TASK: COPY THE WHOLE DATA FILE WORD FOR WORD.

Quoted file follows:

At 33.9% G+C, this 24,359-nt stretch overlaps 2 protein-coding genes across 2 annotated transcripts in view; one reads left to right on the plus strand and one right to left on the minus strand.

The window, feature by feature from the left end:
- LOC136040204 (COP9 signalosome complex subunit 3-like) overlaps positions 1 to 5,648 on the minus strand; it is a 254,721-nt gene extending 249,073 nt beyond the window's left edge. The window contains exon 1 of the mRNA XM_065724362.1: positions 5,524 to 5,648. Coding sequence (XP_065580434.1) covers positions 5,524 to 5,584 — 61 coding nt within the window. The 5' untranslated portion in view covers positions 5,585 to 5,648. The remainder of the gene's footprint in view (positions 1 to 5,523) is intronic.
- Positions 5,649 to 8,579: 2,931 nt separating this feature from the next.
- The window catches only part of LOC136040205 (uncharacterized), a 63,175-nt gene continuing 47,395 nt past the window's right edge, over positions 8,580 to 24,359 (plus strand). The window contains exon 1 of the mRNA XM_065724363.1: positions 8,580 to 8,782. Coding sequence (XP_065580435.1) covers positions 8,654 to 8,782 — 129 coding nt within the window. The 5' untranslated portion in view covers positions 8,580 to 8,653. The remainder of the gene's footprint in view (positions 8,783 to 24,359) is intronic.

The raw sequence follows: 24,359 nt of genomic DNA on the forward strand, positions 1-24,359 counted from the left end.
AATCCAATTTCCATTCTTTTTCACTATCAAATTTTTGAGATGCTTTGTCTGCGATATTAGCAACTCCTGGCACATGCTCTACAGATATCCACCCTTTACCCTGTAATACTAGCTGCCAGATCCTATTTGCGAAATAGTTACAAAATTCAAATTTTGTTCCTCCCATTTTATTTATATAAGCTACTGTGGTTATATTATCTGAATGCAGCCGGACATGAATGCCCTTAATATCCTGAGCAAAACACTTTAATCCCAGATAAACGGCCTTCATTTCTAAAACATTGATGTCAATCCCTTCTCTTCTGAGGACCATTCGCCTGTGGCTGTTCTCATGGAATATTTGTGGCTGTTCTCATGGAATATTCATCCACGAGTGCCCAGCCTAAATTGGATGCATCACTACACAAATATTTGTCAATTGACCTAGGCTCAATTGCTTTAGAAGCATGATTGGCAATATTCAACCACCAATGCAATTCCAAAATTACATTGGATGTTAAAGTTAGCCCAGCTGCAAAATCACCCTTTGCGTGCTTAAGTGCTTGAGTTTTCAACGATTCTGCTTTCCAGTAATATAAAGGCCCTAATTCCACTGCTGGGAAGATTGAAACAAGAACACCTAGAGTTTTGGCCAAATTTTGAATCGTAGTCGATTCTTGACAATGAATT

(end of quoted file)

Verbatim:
At 33.9% G+C, this 24,359-nt stretch overlaps 2 protein-coding genes across 2 annotated transcripts in view; one reads left to right on the plus strand and one right to left on the minus strand.

The window, feature by feature from the left end:
- LOC136040204 (COP9 signalosome complex subunit 3-like) overlaps positions 1 to 5,648 on the minus strand; it is a 254,721-nt gene extending 249,073 nt beyond the window's left edge. The window contains exon 1 of the mRNA XM_065724362.1: positions 5,524 to 5,648. Coding sequence (XP_065580434.1) covers positions 5,524 to 5,584 — 61 coding nt within the window. The 5' untranslated portion in view covers positions 5,585 to 5,648. The remainder of the gene's footprint in view (positions 1 to 5,523) is intronic.
- Positions 5,649 to 8,579: 2,931 nt separating this feature from the next.
- The window catches only part of LOC136040205 (uncharacterized), a 63,175-nt gene continuing 47,395 nt past the window's right edge, over positions 8,580 to 24,359 (plus strand). The window contains exon 1 of the mRNA XM_065724363.1: positions 8,580 to 8,782. Coding sequence (XP_065580435.1) covers positions 8,654 to 8,782 — 129 coding nt within the window. The 5' untranslated portion in view covers positions 8,580 to 8,653. The remainder of the gene's footprint in view (positions 8,783 to 24,359) is intronic.

The raw sequence follows: 24,359 nt of genomic DNA on the forward strand, positions 1-24,359 counted from the left end.
AATCCAATTTCCATTCTTTTTCACTATCAAATTTTTGAGATGCTTTGTCTGCGATATTAGCAACTCCTGGCACATGCTCTACAGATATCCACCCTTTACCCTGTAATACTAGCTGCCAGATCCTATTTGCGAAATAGTTACAAAATTCAAATTTTGTTCCTCCCATTTTATTTATATAAGCTACTGTGGTTATATTATCTGAATGCAGCCGGACATGAATGCCCTTAATATCCTGAGCAAAACACTTTAATCCCAGATAAACGGCCTTCATTTCTAAAACATTGATGTCAATCCCTTCTCTTCTGAGGACCATTCGCCTGTGGCTGTTCTCATGGAATATTTGTGGCTGTTCTCATGGAATATTCATCCACGAGTGCCCAGCCTAAATTGGATGCATCACTACACAAATATTTGTCAATTGACCTAGGCTCAATTGCTTTAGAAGCATGATTGGCAATATTCAACCACCAATGCAATTCCAAAATTACATTGGATGTTAAAGTTAGCCCAGCTGCAAAATCACCCTTTGCGTGCTTAAGTGCTTGAGTTTTCAACGATTCTGCTTTCCAGTAATATAAAGGCCCTAATTCCACTGCTGGGAAGATTGAAACAAGAACACCTAGAGTTTTGGCCAAATTTTGAATCGTAGTCGATTCTTGACAATGAATT